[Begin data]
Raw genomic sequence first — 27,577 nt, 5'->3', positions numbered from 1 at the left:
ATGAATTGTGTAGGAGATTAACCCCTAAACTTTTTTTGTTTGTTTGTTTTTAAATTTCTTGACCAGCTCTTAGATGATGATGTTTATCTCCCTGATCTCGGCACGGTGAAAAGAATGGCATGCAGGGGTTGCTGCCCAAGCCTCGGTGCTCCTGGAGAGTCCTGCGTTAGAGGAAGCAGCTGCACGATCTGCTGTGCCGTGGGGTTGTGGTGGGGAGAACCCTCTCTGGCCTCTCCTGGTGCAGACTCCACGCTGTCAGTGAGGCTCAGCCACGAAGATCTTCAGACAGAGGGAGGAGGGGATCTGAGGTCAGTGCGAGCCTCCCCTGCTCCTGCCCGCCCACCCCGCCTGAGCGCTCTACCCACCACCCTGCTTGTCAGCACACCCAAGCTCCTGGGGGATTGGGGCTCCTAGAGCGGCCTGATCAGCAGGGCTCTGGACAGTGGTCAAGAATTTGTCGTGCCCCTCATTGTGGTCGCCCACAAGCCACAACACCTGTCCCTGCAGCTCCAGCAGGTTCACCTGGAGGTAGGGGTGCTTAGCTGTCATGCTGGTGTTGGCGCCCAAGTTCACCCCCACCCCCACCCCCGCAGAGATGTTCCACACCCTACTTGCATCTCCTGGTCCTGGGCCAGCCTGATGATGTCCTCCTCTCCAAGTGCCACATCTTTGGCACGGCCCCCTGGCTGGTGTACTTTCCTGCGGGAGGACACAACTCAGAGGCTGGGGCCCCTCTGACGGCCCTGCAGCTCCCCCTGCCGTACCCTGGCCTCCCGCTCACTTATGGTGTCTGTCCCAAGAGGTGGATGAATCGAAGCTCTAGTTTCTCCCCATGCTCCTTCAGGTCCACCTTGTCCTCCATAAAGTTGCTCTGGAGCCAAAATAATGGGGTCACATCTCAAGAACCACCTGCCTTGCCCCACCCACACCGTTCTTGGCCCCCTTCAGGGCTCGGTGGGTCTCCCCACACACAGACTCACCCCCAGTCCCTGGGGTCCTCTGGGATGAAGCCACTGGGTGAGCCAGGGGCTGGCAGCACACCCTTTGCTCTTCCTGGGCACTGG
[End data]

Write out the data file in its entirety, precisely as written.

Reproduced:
Raw genomic sequence first — 27,577 nt, 5'->3', positions numbered from 1 at the left:
ATGAATTGTGTAGGAGATTAACCCCTAAACTTTTTTTGTTTGTTTGTTTTTAAATTTCTTGACCAGCTCTTAGATGATGATGTTTATCTCCCTGATCTCGGCACGGTGAAAAGAATGGCATGCAGGGGTTGCTGCCCAAGCCTCGGTGCTCCTGGAGAGTCCTGCGTTAGAGGAAGCAGCTGCACGATCTGCTGTGCCGTGGGGTTGTGGTGGGGAGAACCCTCTCTGGCCTCTCCTGGTGCAGACTCCACGCTGTCAGTGAGGCTCAGCCACGAAGATCTTCAGACAGAGGGAGGAGGGGATCTGAGGTCAGTGCGAGCCTCCCCTGCTCCTGCCCGCCCACCCCGCCTGAGCGCTCTACCCACCACCCTGCTTGTCAGCACACCCAAGCTCCTGGGGGATTGGGGCTCCTAGAGCGGCCTGATCAGCAGGGCTCTGGACAGTGGTCAAGAATTTGTCGTGCCCCTCATTGTGGTCGCCCACAAGCCACAACACCTGTCCCTGCAGCTCCAGCAGGTTCACCTGGAGGTAGGGGTGCTTAGCTGTCATGCTGGTGTTGGCGCCCAAGTTCACCCCCACCCCCACCCCCGCAGAGATGTTCCACACCCTACTTGCATCTCCTGGTCCTGGGCCAGCCTGATGATGTCCTCCTCTCCAAGTGCCACATCTTTGGCACGGCCCCCTGGCTGGTGTACTTTCCTGCGGGAGGACACAACTCAGAGGCTGGGGCCCCTCTGACGGCCCTGCAGCTCCCCCTGCCGTACCCTGGCCTCCCGCTCACTTATGGTGTCTGTCCCAAGAGGTGGATGAATCGAAGCTCTAGTTTCTCCCCATGCTCCTTCAGGTCCACCTTGTCCTCCATAAAGTTGCTCTGGAGCCAAAATAATGGGGTCACATCTCAAGAACCACCTGCCTTGCCCCACCCACACCGTTCTTGGCCCCCTTCAGGGCTCGGTGGGTCTCCCCACACACAGACTCACCCCCAGTCCCTGGGGTCCTCTGGGATGAAGCCACTGGGTGAGCCAGGGGCTGGCAGCACACCCTTTGCTCTTCCTGGGCACTGG